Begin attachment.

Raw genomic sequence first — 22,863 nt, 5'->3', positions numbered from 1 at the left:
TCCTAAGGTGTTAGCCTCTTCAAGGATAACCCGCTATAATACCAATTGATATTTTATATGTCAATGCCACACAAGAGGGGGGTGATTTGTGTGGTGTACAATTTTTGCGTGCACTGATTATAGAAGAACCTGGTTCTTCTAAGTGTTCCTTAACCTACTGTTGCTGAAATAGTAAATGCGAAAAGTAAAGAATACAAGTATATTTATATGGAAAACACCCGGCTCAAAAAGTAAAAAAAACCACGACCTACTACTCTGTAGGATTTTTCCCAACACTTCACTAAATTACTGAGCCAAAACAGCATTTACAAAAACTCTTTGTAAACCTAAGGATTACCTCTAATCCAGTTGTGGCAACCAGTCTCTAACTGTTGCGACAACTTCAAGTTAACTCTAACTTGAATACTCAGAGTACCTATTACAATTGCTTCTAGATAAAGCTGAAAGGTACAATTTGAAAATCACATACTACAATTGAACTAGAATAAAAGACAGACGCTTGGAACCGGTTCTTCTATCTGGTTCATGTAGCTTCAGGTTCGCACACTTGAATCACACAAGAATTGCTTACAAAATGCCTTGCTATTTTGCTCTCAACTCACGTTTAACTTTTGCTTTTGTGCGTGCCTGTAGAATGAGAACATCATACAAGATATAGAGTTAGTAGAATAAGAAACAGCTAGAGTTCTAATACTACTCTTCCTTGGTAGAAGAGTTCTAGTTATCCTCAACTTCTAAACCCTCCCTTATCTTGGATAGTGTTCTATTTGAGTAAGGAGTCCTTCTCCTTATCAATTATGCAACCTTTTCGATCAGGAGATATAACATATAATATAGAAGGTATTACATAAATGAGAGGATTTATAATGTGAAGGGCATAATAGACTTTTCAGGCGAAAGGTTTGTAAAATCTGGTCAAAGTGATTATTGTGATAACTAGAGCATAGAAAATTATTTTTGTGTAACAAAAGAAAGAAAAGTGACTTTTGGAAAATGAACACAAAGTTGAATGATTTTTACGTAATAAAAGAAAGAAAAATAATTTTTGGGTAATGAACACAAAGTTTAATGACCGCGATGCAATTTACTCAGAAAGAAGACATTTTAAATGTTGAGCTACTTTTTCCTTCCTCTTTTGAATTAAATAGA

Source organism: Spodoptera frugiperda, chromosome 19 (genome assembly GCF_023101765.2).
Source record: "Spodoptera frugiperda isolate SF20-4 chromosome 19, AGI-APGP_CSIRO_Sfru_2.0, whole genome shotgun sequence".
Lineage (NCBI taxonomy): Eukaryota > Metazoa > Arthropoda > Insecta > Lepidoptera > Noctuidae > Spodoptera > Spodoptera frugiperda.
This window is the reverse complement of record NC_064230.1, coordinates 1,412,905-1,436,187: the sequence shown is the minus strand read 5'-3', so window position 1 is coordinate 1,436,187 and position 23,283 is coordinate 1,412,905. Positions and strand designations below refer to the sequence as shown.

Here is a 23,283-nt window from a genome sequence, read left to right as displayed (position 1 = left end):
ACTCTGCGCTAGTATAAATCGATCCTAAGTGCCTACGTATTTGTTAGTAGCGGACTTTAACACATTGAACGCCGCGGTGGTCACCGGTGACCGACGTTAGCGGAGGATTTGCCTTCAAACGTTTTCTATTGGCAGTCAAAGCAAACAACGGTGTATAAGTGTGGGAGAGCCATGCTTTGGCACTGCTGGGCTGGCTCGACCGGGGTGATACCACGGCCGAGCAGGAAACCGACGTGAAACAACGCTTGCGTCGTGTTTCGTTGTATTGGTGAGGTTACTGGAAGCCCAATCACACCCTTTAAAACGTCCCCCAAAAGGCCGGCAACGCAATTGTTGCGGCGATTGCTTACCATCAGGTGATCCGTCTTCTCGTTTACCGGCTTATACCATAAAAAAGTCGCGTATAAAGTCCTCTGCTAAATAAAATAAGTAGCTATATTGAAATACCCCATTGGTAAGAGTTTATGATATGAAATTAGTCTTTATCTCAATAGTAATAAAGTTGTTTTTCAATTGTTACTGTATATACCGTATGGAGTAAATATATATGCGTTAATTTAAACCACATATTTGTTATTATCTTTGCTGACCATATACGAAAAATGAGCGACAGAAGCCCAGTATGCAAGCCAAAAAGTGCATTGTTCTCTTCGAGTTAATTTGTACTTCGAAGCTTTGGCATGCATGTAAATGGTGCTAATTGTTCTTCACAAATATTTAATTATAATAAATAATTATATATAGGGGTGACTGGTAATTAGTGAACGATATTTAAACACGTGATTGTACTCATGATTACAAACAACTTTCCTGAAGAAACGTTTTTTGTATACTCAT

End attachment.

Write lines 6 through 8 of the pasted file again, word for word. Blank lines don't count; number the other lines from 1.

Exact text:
This window is the reverse complement of record NC_064230.1, coordinates 1,412,905-1,436,187: the sequence shown is the minus strand read 5'-3', so window position 1 is coordinate 1,436,187 and position 23,283 is coordinate 1,412,905. Positions and strand designations below refer to the sequence as shown.

Here is a 23,283-nt window from a genome sequence, read left to right as displayed (position 1 = left end):
ACTCTGCGCTAGTATAAATCGATCCTAAGTGCCTACGTATTTGTTAGTAGCGGACTTTAACACATTGAACGCCGCGGTGGTCACCGGTGACCGACGTTAGCGGAGGATTTGCCTTCAAACGTTTTCTATTGGCAGTCAAAGCAAACAACGGTGTATAAGTGTGGGAGAGCCATGCTTTGGCACTGCTGGGCTGGCTCGACCGGGGTGATACCACGGCCGAGCAGGAAACCGACGTGAAACAACGCTTGCGTCGTGTTTCGTTGTATTGGTGAGGTTACTGGAAGCCCAATCACACCCTTTAAAACGTCCCCCAAAAGGCCGGCAACGCAATTGTTGCGGCGATTGCTTACCATCAGGTGATCCGTCTTCTCGTTTACCGGCTTATACCATAAAAAAGTCGCGTATAAAGTCCTCTGCTAAATAAAATAAGTAGCTATATTGAAATACCCCATTGGTAAGAGTTTATGATATGAAATTAGTCTTTATCTCAATAGTAATAAAGTTGTTTTTCAATTGTTACTGTATATACCGTATGGAGTAAATATATATGCGTTAATTTAAACCACATATTTGTTATTATCTTTGCTGACCATATACGAAAAATGAGCGACAGAAGCCCAGTATGCAAGCCAAAAAGTGCATTGTTCTCTTCGAGTTAATTTGTACTTCGAAGCTTTGGCATGCATGTAAATGGTGCTAATTGTTCTTCACAAATATTTAATTATAATAAATAATTATATATAGGGGTGACTGGTAATTAGTGAACGATATTTAAACACGTGATTGTACTCATGATTACAAACAACTTTCCTGAAGAAACGTTTTTTGTATACTCAT